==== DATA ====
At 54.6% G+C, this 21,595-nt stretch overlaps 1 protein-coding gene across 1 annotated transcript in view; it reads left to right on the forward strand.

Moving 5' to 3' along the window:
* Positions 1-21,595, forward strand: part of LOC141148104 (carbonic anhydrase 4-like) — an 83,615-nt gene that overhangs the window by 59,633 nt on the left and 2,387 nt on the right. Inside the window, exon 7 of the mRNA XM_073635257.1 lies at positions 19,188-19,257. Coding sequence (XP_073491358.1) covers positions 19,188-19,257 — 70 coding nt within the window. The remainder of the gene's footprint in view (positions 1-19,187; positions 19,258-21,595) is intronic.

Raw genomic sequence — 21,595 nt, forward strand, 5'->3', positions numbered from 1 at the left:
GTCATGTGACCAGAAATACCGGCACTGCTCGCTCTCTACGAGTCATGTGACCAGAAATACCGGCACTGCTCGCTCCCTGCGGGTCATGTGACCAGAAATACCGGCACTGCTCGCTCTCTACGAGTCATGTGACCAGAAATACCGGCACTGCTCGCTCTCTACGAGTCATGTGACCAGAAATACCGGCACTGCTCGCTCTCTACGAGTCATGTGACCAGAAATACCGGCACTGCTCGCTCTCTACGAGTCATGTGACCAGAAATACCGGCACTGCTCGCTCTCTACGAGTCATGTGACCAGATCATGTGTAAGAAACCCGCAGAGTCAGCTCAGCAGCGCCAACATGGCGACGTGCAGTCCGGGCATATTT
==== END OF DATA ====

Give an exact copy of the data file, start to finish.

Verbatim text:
At 54.6% G+C, this 21,595-nt stretch overlaps 1 protein-coding gene across 1 annotated transcript in view; it reads left to right on the forward strand.

Moving 5' to 3' along the window:
* Positions 1-21,595, forward strand: part of LOC141148104 (carbonic anhydrase 4-like) — an 83,615-nt gene that overhangs the window by 59,633 nt on the left and 2,387 nt on the right. Inside the window, exon 7 of the mRNA XM_073635257.1 lies at positions 19,188-19,257. Coding sequence (XP_073491358.1) covers positions 19,188-19,257 — 70 coding nt within the window. The remainder of the gene's footprint in view (positions 1-19,187; positions 19,258-21,595) is intronic.

Raw genomic sequence — 21,595 nt, forward strand, 5'->3', positions numbered from 1 at the left:
GTCATGTGACCAGAAATACCGGCACTGCTCGCTCTCTACGAGTCATGTGACCAGAAATACCGGCACTGCTCGCTCCCTGCGGGTCATGTGACCAGAAATACCGGCACTGCTCGCTCTCTACGAGTCATGTGACCAGAAATACCGGCACTGCTCGCTCTCTACGAGTCATGTGACCAGAAATACCGGCACTGCTCGCTCTCTACGAGTCATGTGACCAGAAATACCGGCACTGCTCGCTCTCTACGAGTCATGTGACCAGAAATACCGGCACTGCTCGCTCTCTACGAGTCATGTGACCAGATCATGTGTAAGAAACCCGCAGAGTCAGCTCAGCAGCGCCAACATGGCGACGTGCAGTCCGGGCATATTT